Earlier this month I found myself standing around on a sunny Labor Day morning at the Cuyahoga Fairgrounds, listening to German pop music and watching guys in lederhosen circulate through a crowd of people in running gear. I was going to run in the Cleveland Oktoberfest 5K, the first time I’d done something like that in…well…a very long time.
I used to do a lot of this sort of thing when I was in high school, but then I got more into team sports (first soccer, then rugby in college, competitive cycling, then soccer again). I’m used to having a bunch of teammates around me. But here I was, alone and trying to figure out how I was going to find my way through this thing. The starter called us to the line. I stood there, waiting for the gun in a crowd of strangers. And at that moment I was struck by a realization: this is exactly where I am supposed to be.
I got back into running about a year ago. It should come as no surprise that, as a librarian, I am kind of bookish and my normal mode of finding my way through something new is by reading about it. I’d read a few books about training, one or two about diet, and a few about the overall process, but I hadn’t really found anything that caught my imagination. Then one afternoon I was nosing around literary memoirs here at the library and I ran across What I Talk About When I Talk About Running by the Japanese novelist Haruki Murakami. I’ve always loved Murakami’s novels (especially The Great Sheep Chase and The Wind-Up Bird Chronicle). Murakami’s books have a really odd perspective, and I don’t think that it’s just a matter of cultural translation between the Japanese and us. But they’re also humane and beautiful and once I start one I usually can’t put it down.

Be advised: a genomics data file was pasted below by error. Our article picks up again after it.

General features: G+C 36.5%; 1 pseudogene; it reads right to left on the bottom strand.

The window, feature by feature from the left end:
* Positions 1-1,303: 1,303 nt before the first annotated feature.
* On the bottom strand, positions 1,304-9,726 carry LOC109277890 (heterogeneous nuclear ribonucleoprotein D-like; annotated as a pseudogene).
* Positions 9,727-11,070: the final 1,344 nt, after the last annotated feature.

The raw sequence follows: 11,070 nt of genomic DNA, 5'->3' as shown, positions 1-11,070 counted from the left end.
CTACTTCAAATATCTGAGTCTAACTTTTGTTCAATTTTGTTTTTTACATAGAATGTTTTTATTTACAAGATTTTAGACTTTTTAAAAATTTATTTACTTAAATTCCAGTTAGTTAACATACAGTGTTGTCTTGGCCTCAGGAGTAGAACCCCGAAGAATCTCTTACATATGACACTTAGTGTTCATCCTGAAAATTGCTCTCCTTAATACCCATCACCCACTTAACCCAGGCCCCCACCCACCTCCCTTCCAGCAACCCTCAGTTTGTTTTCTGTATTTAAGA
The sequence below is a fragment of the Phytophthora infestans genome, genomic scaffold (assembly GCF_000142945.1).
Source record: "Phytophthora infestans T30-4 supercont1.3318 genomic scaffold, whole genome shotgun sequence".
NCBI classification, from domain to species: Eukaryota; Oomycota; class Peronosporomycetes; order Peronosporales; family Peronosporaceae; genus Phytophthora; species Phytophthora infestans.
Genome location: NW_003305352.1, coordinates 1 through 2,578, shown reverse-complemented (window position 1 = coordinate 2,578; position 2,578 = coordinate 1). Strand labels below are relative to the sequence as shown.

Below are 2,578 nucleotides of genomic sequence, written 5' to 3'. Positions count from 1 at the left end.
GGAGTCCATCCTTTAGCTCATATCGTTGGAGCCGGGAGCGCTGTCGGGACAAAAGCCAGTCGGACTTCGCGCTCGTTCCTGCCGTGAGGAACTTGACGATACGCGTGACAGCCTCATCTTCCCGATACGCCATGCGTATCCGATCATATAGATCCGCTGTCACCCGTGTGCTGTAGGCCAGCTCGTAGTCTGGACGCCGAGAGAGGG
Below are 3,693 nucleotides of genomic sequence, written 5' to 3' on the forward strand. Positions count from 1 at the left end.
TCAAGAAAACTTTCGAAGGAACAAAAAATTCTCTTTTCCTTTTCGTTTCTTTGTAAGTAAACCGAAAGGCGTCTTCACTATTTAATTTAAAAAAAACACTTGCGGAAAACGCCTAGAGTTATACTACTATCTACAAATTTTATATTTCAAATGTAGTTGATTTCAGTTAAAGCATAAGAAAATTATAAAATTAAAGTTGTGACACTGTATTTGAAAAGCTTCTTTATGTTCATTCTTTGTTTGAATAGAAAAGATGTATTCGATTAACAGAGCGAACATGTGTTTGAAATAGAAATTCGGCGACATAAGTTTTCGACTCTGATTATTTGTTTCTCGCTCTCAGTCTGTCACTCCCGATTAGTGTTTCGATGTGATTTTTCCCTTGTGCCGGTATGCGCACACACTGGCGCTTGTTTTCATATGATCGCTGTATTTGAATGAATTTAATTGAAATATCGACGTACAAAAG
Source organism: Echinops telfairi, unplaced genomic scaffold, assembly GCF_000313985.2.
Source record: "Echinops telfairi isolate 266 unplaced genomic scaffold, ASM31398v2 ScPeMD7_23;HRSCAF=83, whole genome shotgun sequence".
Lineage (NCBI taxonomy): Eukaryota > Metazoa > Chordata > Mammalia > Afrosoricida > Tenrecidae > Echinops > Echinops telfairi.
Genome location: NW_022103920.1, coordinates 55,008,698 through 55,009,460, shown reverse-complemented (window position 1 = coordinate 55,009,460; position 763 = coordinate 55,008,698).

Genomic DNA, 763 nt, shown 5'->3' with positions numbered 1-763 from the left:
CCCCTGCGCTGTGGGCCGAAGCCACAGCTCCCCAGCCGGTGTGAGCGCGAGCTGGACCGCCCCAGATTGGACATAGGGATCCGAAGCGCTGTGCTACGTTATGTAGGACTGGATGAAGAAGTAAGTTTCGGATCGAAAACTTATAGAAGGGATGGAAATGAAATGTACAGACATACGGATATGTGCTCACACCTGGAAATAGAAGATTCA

What I Talk About When I Talk About Running intertwines the story of Murakami’s writing and his running. As in his novels, Murakami has an eye for interesting detail, as when he relates the story of deciding to write his first novel while lounging around the outfield bleachers at a Yakult Swallows game in 1978. For Murakami the process of becoming a novelist and that of becoming a runner had some important similarities. In both cases it took him a while before he realized that he was going to get serious about it. In both cases he was extraordinarily successful, becoming a world famous novelist and getting himself the point that he could run marathons (which only a relatively small proportion of runners ever do).
Murakami is funny and unassuming. For a guy who has actually managed to compete in triathlons he is very unpretentious. His motto, announced at the outset, is “pain is inevitable, suffering is optional.” There is something deeply attractive in this, especially for someone like myself who abhors running. Yes, I’ve admitted it. I really, really, really hate running. But years as a bike messenger destroyed recreational cycling for me and there just isn’t any other way that I can stay fit given the time and resources I have at my disposal. In a sense that’s why I found his motto so appealing. I spend a lot of my runs (and I run quite a bit) feeling like I’m going to die. It’s very seldom that I get into the zone and really feel good while doing it. I feel great when I stop, but that’s not quite the same thing.
Murakami, by contrast, really loves running. You might think that that might be a something that would really separate us. But, oddly, I feel a sort of kinship with the guy. This actually has a lot more to do with our differences. Murakami runs further (his base distance is 6 miles, while mine is between three and four), and with greater dedication (I’m never going to do a marathon, much less a triathlon). Also, Murakami hates running in foul weather. Strangely enough I love it, especially the rain which keeps me cooler than I would be otherwise. But we both share (as do all serious runners) the determination not to stop if at all possible. Running is a way of keeping busy and a way of keeping things in perspective. For both Murakami and me it is a way of getting rid of the sort of nervous energy that one all too often devotes to worrying about life’s trials.
You might look at a motto like “pain is inevitable, suffering is optional” and think that it is altogether too glib. After all, awful things happen to people. There are certain situations (which I will leave to your imagination) in which suffering not only not optional but is the only option. Still, Murakami’s motto has a kind of Buddhist underpinning that I find compelling. For most things in life, maybe not all but most, how you feel about them is a matter of choice. Sometimes choosing to let go of anger or sadness or whatever is difficult, sometimes it’s impossible. But what Murakami wants to tell us is that running can give a person strong foundation from which to make decisions about how you’re going to react to the slings and arrows of outrageous fortune.